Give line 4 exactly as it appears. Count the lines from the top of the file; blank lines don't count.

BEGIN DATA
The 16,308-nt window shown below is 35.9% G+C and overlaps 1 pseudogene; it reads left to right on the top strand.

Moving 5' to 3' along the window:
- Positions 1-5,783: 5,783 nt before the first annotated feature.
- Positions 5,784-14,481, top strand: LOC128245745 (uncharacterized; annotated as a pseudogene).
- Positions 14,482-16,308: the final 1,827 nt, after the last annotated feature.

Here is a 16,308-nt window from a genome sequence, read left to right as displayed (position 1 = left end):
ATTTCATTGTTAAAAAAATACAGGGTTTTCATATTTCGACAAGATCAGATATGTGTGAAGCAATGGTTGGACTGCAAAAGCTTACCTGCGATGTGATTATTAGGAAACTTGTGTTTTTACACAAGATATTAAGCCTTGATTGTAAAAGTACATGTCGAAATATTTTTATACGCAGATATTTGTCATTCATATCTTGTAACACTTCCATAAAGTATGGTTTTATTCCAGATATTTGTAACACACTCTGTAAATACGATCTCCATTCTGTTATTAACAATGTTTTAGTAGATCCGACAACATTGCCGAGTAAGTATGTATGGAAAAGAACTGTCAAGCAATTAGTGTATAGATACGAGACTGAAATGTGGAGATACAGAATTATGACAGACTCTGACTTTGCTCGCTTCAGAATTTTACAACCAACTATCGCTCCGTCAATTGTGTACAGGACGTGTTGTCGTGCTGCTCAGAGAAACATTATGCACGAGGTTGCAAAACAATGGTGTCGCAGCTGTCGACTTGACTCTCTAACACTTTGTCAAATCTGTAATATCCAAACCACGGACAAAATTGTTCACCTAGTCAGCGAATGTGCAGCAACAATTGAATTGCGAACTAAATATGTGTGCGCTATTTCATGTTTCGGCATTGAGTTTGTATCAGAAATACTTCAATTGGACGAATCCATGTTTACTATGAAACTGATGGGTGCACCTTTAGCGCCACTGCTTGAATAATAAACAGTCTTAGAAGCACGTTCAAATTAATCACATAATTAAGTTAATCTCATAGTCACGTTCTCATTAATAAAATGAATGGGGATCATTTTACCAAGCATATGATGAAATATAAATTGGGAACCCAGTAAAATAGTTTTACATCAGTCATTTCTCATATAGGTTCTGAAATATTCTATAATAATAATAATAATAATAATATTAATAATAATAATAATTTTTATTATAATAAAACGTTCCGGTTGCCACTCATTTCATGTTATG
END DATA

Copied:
- Positions 5,784-14,481, top strand: LOC128245745 (uncharacterized; annotated as a pseudogene).